The airline business, like the movie business and professional baseball, is so fundamentally sexy that many people can't resist it. Ever since Eddie Rickenbacker bought Eastern Airlines and Howard Hughes bought TWA, investors have been drawn to airlines for reasons going far beyond money. ... Passengers aren't immune to the industry's sex appeal, either: Flying often involves an implicit (if tiny) risk of death, the close proximity of strangers, and liquor. For all its ineffable allure, though, the airline industry is like the banana business. ... "We sell a perishable product, and it's like the last banana in the store: You can either get a penny for it or you can get nothing for it, so you sell it for a penny," says John Dasburg, chief executive of Northwest Airlines.
Since my articles also are published on Seeking Alpha they get pretty wide exposure. Reactions to my last post on the Unintended Consequences of a Delta/Northwest Merger were mixed. In that article I averaged the closing prices and shares outstanding in coming up with a back-of-the-envelope valuation of the combined DAL and NWA. Which means I assumed that after all the dust settled, the combined airlines would be worth no more than one of them standing alone. A reader of that post on SA, identified as Bill @ Sabre, commented:
This is a very good way to look at the likely consequences of an airline merger. Typically in this industry, the financial press tries to make the case that a merger represents 2+2=5. The truth is that airline mergers more often look like 2+2=3. The after effects of mergers leave a drain on customer care, labor relations and ultimately the bottom line for many years.
Another reader, identified as a frm airline exec disagreed with that assessment:
Two companies of roughly comparable market caps merge, and the combined market cap is the average!!! How about the combined mkt cap is roughly double? ... If every NWA and DAL shareholder got one share of the combined company, there would be roughly twice as many shares outstanding. Thus, even if the share price didn't rise, as it would be expected to do in light of the presumed synergies of the combined company, the market cap would be double that of each stand alone company.
There are the magic words of mergers -- presumed synergies! Sounds like this former airline executive is a DAL shareholder. Or, perhaps, the CFO of a previously merged airline. In any event, this digression from the analysis of risk-adjusted differentials in the case of a DAL-NWA merger is needed to support my assumption that 2+2=2.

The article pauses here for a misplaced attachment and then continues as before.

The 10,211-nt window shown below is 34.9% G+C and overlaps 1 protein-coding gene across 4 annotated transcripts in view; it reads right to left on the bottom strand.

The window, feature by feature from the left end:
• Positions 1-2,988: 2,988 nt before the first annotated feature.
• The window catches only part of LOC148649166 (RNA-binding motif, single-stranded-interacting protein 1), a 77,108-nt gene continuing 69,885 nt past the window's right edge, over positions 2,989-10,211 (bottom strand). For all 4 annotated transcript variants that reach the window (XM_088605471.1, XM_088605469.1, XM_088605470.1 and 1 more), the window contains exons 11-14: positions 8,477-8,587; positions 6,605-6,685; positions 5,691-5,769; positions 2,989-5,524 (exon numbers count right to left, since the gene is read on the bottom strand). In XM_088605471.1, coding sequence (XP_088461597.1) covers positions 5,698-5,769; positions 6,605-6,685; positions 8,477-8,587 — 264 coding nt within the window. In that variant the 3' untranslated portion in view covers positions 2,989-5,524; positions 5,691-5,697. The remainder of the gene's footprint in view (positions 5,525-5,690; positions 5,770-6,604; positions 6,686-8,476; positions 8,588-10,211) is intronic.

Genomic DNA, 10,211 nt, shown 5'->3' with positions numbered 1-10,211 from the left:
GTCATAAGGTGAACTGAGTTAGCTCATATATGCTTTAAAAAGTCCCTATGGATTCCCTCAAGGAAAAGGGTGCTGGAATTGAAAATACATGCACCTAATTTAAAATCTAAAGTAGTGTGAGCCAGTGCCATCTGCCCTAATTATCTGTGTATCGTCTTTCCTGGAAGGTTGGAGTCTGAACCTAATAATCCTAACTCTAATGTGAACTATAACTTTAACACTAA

THE DOWNSIDE OF AIRLINE MERGERS
A good history of airline mergers from 1979 to date is available online in the Thomson Financial SDC M&A database. The results are surprising: when it comes to airlines, forget what you think about the expected downside of mergers.
The following table reports the M&A totals (excluding stock buy-backs) for the five airlines in my analysis with cumulative transaction costs from 1979 through 2007 that exceeded their year-end market cap.
The cumulative (nominal) M&A transaction costs of the five airlines were $29.6 billion. The market cap of these five companies at the end of 207 was $15.5 billion. The ratio of market cap to nominal transaction costs was 52%.
Delta led the pack with total M&A transaction costs of $10.5 billion. Compared with a year-end market cap of $4.0 billion, this leads to the group's lowest MC/TC ratio: 38%. Over the years Delta management spent about $10 on M&A for every $4 worth of value they created. The most "successful" carrier among this list of M&A failures was US Airways -- with a ratio of 76%.
Little Southwest Airlines (NYSE: LUV) didn't make this list. Over the years Southwest management acquired stock in only three companies for a total of $309 million. Their company's market cap in December 2007 was $9.9 billion. So its MC/TC ratio was 32.04.
Y'ALL BUCKLE THAT SEAT BELT
And now Delta wants to merge with Northwest. Over the 30 years since deregulation these two companies spent $16.50 to create $7.50 worth of shareholder value. From this perspective it looks like $1.00+$1.00=$0.45. What do you think?
Thank you for visiting. As always, I welcome your comments.